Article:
Call the prospect and apologise, stating you are so excited about the potential deal but that you were wrong to interrupt them.
You go into a presentation with a prospect, but you’re told you only have 10 minutes as your prospect has another urgent commitment. What do you do?
Indicate to the prospect that it’s disappointing to hear as it’s been planned for a while – they should appreciate your time is also valuable.
Reschedule the meeting for another time, this stuff is too important to try and rush.
Pick out the top 2-3 points in your presentation and go through these quickly.
Tell the prospect you totally understand and ask them what would be best to cover in the limited time you have available.
A prospect seems very distant within a meeting and looks a little sad which is unlike their normal behaviour. What do you do?
Ask them during the meeting if everything is ok.
Put it down to one of those things and move on.
Grab a coffee with them at the end and ask them how things are before heading off.
Send them a personalised card with a message which asks after them and make a note to follow up specifically to ask how they are doing 2 weeks later.
You have a piece of business that you need to close to hit a target, but your prospect doesn’t want to confirm it yet. How do you decide to engage with them?
Email the prospect and say you need an answer by the end of the week, and please can they just agree the deal.
Not pressurise the prospect and wait for them to call you when it's right for them.
Call the prospect offering a 5% discount.
Call the prospect and ask what is stopping them from making the decision and ask what they need to help them confirm the deal.
You and a colleague are attending a pitch and your colleague tells the prospect they are wrong about something. How do you handle the situation?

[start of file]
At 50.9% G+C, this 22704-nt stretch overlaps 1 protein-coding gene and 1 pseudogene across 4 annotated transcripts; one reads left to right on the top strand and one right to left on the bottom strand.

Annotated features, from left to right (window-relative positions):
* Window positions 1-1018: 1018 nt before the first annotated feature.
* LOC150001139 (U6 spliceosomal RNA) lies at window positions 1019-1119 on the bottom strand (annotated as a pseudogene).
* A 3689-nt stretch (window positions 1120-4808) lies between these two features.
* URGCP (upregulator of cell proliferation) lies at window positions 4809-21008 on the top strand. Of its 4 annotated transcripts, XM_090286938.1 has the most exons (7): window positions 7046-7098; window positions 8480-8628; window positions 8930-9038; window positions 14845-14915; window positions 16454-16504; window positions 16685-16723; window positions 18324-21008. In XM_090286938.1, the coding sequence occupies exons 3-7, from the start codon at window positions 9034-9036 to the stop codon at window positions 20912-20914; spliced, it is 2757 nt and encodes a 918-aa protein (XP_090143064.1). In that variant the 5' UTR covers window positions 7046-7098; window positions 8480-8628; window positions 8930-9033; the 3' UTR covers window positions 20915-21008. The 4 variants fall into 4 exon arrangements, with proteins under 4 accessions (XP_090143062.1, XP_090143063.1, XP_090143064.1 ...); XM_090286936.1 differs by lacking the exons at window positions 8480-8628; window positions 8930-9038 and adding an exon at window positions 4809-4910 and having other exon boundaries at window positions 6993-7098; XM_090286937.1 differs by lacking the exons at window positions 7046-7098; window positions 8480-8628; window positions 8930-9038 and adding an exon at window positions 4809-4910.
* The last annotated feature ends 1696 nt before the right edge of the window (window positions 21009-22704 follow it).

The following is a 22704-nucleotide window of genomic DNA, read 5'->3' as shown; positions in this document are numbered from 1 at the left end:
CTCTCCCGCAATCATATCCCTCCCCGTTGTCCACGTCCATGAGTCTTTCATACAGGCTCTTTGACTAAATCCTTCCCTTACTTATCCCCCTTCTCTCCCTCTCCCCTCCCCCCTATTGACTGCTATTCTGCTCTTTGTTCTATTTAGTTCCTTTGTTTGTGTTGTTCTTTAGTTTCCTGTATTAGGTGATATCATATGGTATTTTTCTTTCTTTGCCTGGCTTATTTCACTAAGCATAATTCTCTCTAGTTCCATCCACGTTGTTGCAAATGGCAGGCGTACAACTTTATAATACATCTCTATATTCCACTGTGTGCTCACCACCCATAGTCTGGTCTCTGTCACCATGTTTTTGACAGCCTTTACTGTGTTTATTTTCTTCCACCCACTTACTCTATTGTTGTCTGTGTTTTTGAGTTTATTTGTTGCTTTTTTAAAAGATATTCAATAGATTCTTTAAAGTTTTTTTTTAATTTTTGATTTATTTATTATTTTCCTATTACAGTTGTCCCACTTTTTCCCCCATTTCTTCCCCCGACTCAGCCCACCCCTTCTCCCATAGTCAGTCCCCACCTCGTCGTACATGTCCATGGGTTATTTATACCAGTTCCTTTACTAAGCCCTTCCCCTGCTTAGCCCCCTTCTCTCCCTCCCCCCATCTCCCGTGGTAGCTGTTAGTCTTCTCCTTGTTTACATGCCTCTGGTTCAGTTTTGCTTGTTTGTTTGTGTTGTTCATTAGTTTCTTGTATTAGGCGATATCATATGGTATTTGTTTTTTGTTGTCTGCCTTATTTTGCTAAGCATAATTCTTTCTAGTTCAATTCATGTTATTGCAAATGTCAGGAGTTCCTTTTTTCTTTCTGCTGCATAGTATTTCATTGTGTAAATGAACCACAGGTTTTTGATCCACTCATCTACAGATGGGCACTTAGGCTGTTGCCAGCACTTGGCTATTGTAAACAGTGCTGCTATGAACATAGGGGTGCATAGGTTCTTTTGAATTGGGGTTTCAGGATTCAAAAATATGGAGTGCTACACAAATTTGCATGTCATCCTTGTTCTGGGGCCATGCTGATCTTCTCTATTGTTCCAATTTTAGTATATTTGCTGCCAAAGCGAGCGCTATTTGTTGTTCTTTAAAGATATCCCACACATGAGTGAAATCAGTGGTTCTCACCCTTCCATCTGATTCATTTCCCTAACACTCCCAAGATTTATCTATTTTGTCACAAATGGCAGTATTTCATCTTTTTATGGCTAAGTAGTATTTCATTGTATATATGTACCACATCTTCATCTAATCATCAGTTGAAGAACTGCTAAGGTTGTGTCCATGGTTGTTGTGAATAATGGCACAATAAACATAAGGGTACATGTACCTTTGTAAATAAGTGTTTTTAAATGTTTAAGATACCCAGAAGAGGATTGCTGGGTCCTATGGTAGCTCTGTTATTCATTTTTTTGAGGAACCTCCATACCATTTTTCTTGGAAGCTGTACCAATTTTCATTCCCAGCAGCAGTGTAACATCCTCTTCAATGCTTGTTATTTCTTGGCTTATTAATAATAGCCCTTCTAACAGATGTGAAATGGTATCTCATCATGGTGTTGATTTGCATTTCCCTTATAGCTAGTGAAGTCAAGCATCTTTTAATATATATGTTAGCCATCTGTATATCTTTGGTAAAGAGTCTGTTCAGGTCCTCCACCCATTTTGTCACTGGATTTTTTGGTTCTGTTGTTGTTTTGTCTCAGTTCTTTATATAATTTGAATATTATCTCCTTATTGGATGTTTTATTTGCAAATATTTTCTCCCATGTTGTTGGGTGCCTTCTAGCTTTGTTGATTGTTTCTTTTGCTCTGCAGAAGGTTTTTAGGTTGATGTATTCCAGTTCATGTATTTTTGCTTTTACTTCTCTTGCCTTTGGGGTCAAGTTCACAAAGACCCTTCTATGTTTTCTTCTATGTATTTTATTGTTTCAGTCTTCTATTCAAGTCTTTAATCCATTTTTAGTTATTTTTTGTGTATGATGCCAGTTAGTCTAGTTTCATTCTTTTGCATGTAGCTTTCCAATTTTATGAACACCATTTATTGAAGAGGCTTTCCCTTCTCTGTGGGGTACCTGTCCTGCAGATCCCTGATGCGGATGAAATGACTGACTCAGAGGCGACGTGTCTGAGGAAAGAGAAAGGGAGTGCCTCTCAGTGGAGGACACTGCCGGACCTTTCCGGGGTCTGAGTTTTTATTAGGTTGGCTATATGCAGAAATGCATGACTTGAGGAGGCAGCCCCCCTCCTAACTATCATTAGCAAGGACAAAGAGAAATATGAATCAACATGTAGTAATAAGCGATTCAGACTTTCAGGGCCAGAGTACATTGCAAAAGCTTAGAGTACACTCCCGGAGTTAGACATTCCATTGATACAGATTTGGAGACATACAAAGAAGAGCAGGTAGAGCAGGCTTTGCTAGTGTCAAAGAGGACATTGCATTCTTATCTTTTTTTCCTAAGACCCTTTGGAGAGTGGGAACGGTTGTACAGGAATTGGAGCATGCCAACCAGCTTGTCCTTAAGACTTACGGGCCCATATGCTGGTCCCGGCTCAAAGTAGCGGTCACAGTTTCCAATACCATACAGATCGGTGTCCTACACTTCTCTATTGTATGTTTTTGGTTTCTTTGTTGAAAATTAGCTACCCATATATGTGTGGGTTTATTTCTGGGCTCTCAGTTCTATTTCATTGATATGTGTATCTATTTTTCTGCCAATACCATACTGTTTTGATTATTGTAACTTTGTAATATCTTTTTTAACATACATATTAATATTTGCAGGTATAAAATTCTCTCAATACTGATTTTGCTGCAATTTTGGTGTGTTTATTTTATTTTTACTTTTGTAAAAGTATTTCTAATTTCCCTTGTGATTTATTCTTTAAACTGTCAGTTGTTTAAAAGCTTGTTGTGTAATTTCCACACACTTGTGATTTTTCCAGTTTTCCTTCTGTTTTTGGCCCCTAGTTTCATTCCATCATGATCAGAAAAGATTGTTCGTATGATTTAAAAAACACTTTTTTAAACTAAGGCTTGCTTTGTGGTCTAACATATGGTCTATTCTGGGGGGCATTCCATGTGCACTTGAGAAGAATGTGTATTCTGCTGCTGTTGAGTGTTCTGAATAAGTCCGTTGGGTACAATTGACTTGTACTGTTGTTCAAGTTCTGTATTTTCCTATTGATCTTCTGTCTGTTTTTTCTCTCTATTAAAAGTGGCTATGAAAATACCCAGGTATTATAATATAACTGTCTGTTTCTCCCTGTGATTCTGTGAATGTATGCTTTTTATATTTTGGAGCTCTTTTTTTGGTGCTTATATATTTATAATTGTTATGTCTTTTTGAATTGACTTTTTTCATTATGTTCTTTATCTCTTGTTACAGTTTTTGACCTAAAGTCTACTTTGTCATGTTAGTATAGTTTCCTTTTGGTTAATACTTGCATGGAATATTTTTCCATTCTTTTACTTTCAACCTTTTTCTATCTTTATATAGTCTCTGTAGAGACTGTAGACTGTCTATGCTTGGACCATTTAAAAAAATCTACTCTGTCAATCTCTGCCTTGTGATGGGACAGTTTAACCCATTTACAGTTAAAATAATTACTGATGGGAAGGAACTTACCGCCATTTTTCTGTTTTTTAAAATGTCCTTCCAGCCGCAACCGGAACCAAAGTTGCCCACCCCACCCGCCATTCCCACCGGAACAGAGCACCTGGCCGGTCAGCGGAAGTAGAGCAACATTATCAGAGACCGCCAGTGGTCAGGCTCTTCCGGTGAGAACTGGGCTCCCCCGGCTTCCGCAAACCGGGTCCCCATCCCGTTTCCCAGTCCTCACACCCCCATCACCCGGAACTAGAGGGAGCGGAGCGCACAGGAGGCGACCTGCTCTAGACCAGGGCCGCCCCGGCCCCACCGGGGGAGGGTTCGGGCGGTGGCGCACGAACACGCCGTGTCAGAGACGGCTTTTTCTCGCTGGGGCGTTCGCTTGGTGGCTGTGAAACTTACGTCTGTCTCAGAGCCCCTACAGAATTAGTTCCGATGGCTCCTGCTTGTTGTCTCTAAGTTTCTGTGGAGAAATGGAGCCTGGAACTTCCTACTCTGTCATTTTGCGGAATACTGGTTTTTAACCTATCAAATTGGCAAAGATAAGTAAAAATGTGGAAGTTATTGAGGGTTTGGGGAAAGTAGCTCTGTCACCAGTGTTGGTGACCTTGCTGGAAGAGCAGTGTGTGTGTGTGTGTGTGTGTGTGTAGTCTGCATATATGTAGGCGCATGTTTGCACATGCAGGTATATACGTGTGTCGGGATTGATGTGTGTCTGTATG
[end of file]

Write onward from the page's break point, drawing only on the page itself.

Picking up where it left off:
Acknowledge openly that there may be differences in opinion and that further discussion may be necessary after the pitch.
Let it go as the prospect didn’t disagree.
Laugh it off to avoid it becoming an issue.
Assess the reaction from the prospect, stop your colleague mid flow and make a note to apologise to them later.
Your prospect has said they want to use the service and they know its key for them to keep their boss happy, but they simply don’t have the budget to match the cost. What do you do?
Sympathise that they can’t afford it and focus on the next prospect.
Ask them to get back to you when they have more budget.
Ask them what their budget is and look to see if you can work out a better price.
Meet with them to find out what is really happening and build a plan that can work for everyone.
Within the first meeting with a new prospect, the prospect stays very quiet. This a good opportunity to -
Share your company’s story & vision.
Deliver your pre-prepared presentation to the prospect as they are obviously keen to listen.
Adjust your approach so the prospect can answer your questions.
Build rapport with the prospect through asking them about their needs and plans for the next 6 months.
You attend a social networking function and notice 2 companies who are present but who work with your competitors. They approach you to have a conversation. What do you do?
Pretend you don’t know who they are and see what they have to say.
Indicate that it’s great to meet them and share some of your most recent wins.
Thank them for coming over and ask them how business is going now.
Get to know them and more about them as people. It is a social function after all.
You have spent 3 months trying to get a meeting with the Director of a key company, but he is very cold and only gives one-word answers when you meet him. What do you do?
Move onto the next prospect as it’s clear he will not engage.
Be cold back to him. He needs to understand you’re a serious player.
Offer him a price discount in the hope of warming him up a bit.
Be honest with the prospect and ask them if everything is OK and what he would like to gain from the session. You can’t do much with one-word answers.
You’re sitting on a plane and you notice the person sitting next to you works for a company you have wanted to do business with. What do you do?